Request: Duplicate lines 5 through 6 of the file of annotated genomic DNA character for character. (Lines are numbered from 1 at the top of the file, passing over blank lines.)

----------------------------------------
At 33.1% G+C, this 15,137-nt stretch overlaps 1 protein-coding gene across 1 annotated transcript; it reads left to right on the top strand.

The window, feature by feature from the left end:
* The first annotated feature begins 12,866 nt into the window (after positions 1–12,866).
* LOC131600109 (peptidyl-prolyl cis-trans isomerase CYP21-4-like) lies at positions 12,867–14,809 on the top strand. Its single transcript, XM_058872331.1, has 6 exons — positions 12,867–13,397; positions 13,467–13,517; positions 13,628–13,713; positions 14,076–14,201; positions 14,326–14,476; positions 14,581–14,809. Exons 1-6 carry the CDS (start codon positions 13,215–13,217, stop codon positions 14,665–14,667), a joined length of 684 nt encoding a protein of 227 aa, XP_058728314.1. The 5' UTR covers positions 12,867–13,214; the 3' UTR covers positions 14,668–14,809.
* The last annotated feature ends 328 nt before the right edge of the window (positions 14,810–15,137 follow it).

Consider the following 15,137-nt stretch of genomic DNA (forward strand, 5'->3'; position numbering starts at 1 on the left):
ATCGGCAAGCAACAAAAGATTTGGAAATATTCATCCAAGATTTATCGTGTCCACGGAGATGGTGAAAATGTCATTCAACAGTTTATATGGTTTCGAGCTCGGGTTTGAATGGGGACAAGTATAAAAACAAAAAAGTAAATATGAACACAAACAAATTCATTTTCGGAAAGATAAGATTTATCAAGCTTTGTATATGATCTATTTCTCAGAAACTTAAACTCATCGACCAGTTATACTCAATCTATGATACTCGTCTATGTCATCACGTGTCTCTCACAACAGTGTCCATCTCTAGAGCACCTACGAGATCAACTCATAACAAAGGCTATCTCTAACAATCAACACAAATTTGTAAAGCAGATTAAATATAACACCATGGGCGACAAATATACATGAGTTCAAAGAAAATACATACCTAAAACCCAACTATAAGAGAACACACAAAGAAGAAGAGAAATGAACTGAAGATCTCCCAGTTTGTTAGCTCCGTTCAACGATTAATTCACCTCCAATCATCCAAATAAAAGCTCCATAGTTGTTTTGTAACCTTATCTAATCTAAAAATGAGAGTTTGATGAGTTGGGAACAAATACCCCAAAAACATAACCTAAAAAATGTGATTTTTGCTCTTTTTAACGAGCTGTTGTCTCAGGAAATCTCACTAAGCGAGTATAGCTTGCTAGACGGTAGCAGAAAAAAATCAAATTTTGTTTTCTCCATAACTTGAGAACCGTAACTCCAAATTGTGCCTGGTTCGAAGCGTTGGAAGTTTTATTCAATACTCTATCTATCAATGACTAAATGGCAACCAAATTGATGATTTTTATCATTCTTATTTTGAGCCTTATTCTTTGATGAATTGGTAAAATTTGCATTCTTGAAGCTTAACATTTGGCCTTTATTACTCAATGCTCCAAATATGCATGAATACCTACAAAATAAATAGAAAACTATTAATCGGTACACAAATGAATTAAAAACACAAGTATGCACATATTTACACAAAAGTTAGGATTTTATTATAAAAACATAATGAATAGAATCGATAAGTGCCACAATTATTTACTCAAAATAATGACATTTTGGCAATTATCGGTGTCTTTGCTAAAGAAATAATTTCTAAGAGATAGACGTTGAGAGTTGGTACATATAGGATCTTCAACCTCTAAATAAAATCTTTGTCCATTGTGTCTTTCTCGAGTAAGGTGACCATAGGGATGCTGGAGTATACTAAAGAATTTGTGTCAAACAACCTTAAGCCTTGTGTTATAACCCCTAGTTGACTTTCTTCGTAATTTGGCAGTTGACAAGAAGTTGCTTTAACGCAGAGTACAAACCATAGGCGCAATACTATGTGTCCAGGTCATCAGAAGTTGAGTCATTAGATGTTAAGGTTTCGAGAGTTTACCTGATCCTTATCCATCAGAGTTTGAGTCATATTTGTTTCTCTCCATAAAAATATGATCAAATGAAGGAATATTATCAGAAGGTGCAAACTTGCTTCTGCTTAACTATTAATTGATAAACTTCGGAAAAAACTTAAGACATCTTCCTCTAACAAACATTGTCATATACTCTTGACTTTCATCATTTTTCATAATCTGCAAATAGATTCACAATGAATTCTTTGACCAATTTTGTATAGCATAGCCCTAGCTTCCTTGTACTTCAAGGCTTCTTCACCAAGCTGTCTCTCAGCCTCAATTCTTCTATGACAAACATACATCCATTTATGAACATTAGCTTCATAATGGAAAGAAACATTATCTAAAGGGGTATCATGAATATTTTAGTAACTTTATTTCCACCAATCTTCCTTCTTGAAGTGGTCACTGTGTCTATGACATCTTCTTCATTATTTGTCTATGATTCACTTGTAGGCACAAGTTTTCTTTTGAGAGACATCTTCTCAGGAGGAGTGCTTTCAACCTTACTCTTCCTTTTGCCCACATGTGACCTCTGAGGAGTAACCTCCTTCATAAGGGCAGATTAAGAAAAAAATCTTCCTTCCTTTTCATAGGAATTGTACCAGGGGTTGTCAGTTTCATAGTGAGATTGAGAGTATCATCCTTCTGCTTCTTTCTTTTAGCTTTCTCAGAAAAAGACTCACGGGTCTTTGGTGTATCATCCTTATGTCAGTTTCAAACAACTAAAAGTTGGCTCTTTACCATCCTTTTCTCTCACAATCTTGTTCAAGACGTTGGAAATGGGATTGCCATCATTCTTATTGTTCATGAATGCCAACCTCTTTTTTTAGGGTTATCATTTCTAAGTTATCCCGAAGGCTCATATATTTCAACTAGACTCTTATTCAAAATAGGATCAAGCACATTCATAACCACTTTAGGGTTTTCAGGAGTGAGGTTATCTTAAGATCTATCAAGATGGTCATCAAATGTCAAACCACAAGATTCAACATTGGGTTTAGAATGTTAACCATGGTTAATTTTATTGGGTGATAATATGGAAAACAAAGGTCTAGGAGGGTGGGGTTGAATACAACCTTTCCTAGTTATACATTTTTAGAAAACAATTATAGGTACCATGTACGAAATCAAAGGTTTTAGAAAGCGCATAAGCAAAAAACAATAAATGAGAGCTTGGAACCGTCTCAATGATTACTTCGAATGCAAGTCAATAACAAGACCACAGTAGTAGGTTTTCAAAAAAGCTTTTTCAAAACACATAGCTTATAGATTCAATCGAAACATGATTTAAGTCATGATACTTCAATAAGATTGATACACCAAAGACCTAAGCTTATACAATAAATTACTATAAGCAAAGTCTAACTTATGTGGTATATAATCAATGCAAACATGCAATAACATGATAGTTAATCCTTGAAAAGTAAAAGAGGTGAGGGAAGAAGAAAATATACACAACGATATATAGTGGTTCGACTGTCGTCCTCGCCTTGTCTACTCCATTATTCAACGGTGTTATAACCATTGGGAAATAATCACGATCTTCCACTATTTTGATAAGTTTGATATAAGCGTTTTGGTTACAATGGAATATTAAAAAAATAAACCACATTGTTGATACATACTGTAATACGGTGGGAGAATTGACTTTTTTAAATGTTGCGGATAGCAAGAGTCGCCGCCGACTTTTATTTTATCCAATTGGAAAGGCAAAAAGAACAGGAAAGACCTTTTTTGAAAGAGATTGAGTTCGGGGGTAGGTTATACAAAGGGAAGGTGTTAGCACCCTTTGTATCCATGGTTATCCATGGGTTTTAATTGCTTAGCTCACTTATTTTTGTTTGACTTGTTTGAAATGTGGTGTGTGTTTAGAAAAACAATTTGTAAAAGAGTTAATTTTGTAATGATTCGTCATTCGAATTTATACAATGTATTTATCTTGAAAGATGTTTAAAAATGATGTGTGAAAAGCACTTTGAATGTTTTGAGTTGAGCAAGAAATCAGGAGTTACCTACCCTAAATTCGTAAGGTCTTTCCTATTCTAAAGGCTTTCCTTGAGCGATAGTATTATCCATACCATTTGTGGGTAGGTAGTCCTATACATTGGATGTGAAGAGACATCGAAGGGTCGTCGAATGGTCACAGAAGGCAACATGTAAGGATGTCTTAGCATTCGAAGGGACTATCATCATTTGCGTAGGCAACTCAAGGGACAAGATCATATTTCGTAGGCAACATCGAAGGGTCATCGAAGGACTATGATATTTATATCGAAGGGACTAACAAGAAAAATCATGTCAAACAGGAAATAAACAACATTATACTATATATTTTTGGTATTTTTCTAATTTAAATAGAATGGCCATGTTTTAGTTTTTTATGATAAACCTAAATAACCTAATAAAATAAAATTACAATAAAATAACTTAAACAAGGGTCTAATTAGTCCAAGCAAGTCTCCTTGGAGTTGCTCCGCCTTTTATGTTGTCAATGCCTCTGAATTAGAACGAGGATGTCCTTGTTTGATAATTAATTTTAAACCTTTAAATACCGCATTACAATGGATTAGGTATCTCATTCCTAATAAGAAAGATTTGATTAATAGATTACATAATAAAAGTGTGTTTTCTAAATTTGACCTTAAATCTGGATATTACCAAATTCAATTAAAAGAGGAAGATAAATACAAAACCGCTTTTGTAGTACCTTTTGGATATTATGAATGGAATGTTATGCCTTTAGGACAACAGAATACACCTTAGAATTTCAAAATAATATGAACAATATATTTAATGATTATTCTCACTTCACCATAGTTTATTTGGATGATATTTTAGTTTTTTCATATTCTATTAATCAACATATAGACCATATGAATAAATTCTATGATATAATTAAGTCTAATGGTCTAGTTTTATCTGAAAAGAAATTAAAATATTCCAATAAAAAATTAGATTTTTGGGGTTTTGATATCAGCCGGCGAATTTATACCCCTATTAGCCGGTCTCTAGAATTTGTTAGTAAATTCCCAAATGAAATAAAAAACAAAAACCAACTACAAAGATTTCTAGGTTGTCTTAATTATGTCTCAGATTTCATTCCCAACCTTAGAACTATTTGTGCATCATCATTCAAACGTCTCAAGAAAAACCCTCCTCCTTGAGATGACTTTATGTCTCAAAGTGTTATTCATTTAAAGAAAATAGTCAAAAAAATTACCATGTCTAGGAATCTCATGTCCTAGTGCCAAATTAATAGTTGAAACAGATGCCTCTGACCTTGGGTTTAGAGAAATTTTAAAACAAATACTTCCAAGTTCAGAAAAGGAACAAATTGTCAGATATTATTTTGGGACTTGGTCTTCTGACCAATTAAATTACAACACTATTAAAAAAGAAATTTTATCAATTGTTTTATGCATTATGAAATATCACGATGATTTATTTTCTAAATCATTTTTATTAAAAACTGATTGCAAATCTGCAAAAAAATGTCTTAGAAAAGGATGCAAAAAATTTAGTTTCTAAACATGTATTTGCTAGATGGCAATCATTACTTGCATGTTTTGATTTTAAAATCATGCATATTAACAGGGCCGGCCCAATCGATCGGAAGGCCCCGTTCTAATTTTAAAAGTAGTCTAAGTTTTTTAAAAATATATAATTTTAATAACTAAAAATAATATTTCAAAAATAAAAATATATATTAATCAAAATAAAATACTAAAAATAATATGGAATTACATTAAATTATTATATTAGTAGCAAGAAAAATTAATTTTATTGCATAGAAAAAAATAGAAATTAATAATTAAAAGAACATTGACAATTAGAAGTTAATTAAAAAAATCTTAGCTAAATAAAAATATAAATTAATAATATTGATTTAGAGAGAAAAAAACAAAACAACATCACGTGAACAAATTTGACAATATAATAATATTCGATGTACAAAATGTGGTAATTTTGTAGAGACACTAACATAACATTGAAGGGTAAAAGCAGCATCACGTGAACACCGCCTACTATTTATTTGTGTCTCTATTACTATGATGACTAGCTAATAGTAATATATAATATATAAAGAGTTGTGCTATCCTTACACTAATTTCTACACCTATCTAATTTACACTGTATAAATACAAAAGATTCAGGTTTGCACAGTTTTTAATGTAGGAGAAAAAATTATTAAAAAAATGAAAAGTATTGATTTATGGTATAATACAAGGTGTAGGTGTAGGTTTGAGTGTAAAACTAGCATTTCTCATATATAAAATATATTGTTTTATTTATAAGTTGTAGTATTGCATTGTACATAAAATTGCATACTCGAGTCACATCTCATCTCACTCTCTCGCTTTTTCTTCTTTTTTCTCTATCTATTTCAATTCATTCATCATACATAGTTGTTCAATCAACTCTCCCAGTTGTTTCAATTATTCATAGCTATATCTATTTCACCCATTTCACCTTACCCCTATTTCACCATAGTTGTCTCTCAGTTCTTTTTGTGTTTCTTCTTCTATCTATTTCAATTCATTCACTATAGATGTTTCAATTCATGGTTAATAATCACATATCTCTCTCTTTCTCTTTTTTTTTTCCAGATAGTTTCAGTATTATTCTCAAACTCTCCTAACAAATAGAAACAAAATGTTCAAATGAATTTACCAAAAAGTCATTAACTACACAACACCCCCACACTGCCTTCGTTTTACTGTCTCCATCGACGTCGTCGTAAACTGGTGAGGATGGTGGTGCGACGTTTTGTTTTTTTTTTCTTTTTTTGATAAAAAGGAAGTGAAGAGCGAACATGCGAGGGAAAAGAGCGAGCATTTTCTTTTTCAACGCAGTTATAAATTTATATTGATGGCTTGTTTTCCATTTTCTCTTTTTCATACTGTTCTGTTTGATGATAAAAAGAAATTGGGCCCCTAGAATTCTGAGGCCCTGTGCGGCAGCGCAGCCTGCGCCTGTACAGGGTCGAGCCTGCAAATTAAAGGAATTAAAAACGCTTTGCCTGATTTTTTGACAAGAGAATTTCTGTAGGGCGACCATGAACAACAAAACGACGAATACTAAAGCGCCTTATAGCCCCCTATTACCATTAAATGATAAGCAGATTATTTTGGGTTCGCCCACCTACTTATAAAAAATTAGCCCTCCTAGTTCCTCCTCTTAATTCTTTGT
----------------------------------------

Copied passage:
* The last annotated feature ends 328 nt before the right edge of the window (positions 14,810–15,137 follow it).

Consider the following 15,137-nt stretch of genomic DNA (forward strand, 5'->3'; position numbering starts at 1 on the left):